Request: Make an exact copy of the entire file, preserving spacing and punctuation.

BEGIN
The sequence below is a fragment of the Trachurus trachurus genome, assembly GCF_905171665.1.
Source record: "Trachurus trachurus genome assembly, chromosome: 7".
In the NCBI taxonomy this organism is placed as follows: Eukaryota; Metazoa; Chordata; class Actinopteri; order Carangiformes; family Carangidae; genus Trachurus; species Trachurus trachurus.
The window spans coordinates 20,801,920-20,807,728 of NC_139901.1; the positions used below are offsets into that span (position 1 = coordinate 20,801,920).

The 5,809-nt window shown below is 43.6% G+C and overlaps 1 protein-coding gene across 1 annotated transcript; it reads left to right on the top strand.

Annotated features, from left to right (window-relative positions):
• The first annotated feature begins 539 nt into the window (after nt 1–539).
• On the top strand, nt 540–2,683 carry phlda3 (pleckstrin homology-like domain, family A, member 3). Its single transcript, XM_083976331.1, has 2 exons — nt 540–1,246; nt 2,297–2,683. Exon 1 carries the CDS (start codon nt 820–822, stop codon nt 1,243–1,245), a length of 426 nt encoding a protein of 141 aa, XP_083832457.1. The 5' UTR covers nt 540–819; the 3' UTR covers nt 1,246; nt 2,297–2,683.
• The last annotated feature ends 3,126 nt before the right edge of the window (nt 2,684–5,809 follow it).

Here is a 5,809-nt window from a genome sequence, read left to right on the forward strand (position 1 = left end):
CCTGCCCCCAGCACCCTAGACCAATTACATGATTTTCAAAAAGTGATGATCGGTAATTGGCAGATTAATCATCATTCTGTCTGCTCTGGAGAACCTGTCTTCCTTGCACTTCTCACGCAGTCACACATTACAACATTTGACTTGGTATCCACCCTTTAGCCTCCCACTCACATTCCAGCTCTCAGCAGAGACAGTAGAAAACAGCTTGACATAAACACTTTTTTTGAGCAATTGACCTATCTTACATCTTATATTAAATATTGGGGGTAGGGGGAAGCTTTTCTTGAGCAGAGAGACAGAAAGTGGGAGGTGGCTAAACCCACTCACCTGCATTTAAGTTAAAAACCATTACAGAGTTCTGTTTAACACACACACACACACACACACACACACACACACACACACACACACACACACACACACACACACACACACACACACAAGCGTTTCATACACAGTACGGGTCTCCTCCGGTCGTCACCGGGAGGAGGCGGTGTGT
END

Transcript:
The sequence below is a fragment of the Trachurus trachurus genome, assembly GCF_905171665.1.
Source record: "Trachurus trachurus genome assembly, chromosome: 7".
In the NCBI taxonomy this organism is placed as follows: Eukaryota; Metazoa; Chordata; class Actinopteri; order Carangiformes; family Carangidae; genus Trachurus; species Trachurus trachurus.
The window spans coordinates 20,801,920-20,807,728 of NC_139901.1; the positions used below are offsets into that span (position 1 = coordinate 20,801,920).

The 5,809-nt window shown below is 43.6% G+C and overlaps 1 protein-coding gene across 1 annotated transcript; it reads left to right on the top strand.

Annotated features, from left to right (window-relative positions):
• The first annotated feature begins 539 nt into the window (after nt 1–539).
• On the top strand, nt 540–2,683 carry phlda3 (pleckstrin homology-like domain, family A, member 3). Its single transcript, XM_083976331.1, has 2 exons — nt 540–1,246; nt 2,297–2,683. Exon 1 carries the CDS (start codon nt 820–822, stop codon nt 1,243–1,245), a length of 426 nt encoding a protein of 141 aa, XP_083832457.1. The 5' UTR covers nt 540–819; the 3' UTR covers nt 1,246; nt 2,297–2,683.
• The last annotated feature ends 3,126 nt before the right edge of the window (nt 2,684–5,809 follow it).

Here is a 5,809-nt window from a genome sequence, read left to right on the forward strand (position 1 = left end):
CCTGCCCCCAGCACCCTAGACCAATTACATGATTTTCAAAAAGTGATGATCGGTAATTGGCAGATTAATCATCATTCTGTCTGCTCTGGAGAACCTGTCTTCCTTGCACTTCTCACGCAGTCACACATTACAACATTTGACTTGGTATCCACCCTTTAGCCTCCCACTCACATTCCAGCTCTCAGCAGAGACAGTAGAAAACAGCTTGACATAAACACTTTTTTTGAGCAATTGACCTATCTTACATCTTATATTAAATATTGGGGGTAGGGGGAAGCTTTTCTTGAGCAGAGAGACAGAAAGTGGGAGGTGGCTAAACCCACTCACCTGCATTTAAGTTAAAAACCATTACAGAGTTCTGTTTAACACACACACACACACACACACACACACACACACACACACACACACACACACACACACACACACACACACACACACAAGCGTTTCATACACAGTACGGGTCTCCTCCGGTCGTCACCGGGAGGAGGCGGTGTGT